Two of these stories are true and one is a big fat lie...can you figure it out?Circus Girl
My first story reveals a great deal about the child I was and the adult I've become.
When I was eight, I had the notion to run away and join the circus. In fact, it became something of an obsession for me. My major obstacle was that I had no special talents - I couldn't fly on the trapeze or tame a wild jungle cat; I wasn't even very good at twirling a baton, and that wasn't much of a circus trick anyway. But I did have a life sized fake parrot that I had rigged with a wire contraption to ride somewhat convincingly on my shoulder, and I thought that I could use it as a ventriloquist's dummy and maybe do a clown act. Knowing that my family's annual trip to the circus was approaching, I put together a plan to make my dream come true: sneak the parrot out of the house and into the circus under my coat, ask to go to the bathroom by myself, but instead of coming back – run away and join the circus. It would be easy!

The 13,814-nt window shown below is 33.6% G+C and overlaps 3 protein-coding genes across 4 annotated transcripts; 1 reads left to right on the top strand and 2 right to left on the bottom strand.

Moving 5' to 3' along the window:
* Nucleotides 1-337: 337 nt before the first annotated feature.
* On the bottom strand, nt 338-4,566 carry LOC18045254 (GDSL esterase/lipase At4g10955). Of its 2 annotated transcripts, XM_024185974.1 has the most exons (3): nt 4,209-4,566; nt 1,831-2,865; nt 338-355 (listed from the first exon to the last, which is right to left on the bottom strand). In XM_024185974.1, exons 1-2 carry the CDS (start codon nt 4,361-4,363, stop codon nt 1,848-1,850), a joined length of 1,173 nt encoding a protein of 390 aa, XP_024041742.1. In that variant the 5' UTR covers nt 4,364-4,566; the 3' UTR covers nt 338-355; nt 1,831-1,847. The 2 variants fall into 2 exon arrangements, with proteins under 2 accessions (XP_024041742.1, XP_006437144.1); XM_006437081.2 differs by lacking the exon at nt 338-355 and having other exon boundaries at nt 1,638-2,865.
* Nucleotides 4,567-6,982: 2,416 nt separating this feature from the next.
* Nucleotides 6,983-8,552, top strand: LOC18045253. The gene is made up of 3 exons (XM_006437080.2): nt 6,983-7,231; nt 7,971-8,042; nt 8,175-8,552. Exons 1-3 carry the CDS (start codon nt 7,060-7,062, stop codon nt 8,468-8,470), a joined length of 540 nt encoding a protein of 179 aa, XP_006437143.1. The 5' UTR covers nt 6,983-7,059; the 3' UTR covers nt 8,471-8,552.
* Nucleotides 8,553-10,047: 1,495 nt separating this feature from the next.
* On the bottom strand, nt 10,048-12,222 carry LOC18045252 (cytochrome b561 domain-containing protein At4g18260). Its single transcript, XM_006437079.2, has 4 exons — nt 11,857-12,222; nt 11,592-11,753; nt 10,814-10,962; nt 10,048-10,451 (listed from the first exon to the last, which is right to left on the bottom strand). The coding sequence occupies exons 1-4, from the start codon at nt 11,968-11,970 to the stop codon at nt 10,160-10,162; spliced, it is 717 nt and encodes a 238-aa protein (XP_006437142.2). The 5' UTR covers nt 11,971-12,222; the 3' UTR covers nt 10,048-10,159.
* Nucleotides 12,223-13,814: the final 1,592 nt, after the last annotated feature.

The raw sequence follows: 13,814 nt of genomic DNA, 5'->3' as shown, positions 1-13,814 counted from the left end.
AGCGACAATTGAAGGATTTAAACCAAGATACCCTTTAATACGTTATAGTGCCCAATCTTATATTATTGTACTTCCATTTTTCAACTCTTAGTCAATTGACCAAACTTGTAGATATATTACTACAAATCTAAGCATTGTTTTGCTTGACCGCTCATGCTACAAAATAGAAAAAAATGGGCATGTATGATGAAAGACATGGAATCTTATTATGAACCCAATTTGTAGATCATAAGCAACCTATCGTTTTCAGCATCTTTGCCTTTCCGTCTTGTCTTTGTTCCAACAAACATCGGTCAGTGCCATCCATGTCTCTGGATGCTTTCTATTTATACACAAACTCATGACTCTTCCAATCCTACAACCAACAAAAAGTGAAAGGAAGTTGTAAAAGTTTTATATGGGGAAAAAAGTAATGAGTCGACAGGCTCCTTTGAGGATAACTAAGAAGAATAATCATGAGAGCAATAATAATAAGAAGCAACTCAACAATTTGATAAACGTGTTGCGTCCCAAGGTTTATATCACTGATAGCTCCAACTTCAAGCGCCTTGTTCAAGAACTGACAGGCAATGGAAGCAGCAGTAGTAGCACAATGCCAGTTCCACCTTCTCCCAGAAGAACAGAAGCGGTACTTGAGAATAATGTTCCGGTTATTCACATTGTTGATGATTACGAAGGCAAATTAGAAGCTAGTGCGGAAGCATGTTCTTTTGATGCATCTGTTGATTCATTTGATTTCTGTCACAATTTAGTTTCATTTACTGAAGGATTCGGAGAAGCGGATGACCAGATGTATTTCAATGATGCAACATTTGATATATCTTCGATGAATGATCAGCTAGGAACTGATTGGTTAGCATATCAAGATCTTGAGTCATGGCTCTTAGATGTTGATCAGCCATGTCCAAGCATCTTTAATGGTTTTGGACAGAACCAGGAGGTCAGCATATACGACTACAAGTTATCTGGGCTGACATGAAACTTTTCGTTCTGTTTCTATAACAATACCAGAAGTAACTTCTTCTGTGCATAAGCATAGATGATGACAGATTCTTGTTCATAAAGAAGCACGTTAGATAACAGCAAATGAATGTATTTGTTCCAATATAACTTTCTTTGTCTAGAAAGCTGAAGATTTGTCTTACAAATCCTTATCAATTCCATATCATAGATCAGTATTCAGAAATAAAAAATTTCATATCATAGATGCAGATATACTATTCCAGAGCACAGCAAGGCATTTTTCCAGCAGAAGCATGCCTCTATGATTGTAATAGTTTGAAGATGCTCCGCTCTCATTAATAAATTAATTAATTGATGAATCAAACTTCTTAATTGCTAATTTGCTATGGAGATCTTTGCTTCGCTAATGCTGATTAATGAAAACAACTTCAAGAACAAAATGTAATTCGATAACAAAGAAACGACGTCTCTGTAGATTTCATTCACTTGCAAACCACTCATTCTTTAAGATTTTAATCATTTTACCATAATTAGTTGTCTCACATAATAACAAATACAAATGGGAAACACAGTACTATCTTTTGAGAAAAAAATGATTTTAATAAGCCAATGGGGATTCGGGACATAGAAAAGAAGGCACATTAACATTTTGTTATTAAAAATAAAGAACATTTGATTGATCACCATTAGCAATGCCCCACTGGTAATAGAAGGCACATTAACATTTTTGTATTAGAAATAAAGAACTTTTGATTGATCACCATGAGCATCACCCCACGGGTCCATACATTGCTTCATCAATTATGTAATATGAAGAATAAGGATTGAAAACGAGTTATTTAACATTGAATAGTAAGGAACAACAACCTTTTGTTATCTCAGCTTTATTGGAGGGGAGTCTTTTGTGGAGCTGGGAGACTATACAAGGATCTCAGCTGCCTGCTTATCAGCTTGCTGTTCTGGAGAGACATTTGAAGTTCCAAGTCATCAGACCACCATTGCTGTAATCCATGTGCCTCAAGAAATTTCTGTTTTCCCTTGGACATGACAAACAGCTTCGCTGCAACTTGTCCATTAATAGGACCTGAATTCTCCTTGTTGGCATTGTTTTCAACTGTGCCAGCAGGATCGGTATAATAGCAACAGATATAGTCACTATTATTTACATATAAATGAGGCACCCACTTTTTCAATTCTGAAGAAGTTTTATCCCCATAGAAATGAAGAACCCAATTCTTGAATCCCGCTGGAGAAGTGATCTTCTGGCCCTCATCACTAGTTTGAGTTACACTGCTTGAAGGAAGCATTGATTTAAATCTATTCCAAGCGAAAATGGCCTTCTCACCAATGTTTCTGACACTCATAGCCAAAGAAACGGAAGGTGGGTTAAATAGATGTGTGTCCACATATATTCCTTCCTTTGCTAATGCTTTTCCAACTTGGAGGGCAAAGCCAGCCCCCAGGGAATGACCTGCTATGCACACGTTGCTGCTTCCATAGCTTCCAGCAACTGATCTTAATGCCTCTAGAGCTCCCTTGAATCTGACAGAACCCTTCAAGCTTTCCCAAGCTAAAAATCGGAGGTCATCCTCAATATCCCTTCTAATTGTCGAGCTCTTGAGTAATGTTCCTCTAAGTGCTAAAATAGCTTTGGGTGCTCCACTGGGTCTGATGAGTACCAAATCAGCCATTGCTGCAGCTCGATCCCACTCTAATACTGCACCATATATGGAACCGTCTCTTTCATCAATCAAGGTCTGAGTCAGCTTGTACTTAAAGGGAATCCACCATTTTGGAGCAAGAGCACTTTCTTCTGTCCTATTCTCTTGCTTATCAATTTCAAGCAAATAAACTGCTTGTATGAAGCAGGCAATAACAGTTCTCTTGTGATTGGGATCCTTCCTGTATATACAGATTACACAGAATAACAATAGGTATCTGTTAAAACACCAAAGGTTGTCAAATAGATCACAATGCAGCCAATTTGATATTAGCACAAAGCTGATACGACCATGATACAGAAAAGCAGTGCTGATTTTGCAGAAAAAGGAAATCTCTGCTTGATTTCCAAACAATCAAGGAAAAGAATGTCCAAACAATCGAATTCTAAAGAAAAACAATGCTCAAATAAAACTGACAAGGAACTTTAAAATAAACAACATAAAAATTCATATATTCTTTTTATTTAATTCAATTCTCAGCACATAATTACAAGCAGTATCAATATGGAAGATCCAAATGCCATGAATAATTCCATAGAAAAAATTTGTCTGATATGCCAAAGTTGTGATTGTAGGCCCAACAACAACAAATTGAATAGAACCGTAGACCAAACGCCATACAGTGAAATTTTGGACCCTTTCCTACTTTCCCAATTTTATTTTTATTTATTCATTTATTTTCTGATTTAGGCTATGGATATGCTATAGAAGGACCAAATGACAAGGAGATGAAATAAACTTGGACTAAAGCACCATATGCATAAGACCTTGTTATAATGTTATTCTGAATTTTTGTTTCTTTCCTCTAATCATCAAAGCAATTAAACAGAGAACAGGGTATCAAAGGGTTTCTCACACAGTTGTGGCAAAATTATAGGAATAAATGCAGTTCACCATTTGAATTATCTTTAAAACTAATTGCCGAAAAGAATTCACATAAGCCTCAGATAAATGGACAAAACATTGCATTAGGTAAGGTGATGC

As planned, I hid the parrot under my puffy winter coat. I didn't want my parents to make me leave it behind, and I certainly didn't want them to say anything at the circus. This part of my scheme worked perfectly. My parents were too busy herding my little brothers and sisters through the doors to notice that I looked unusually puffy and was walking like a robot to keep the parrot from slipping out from under my coat.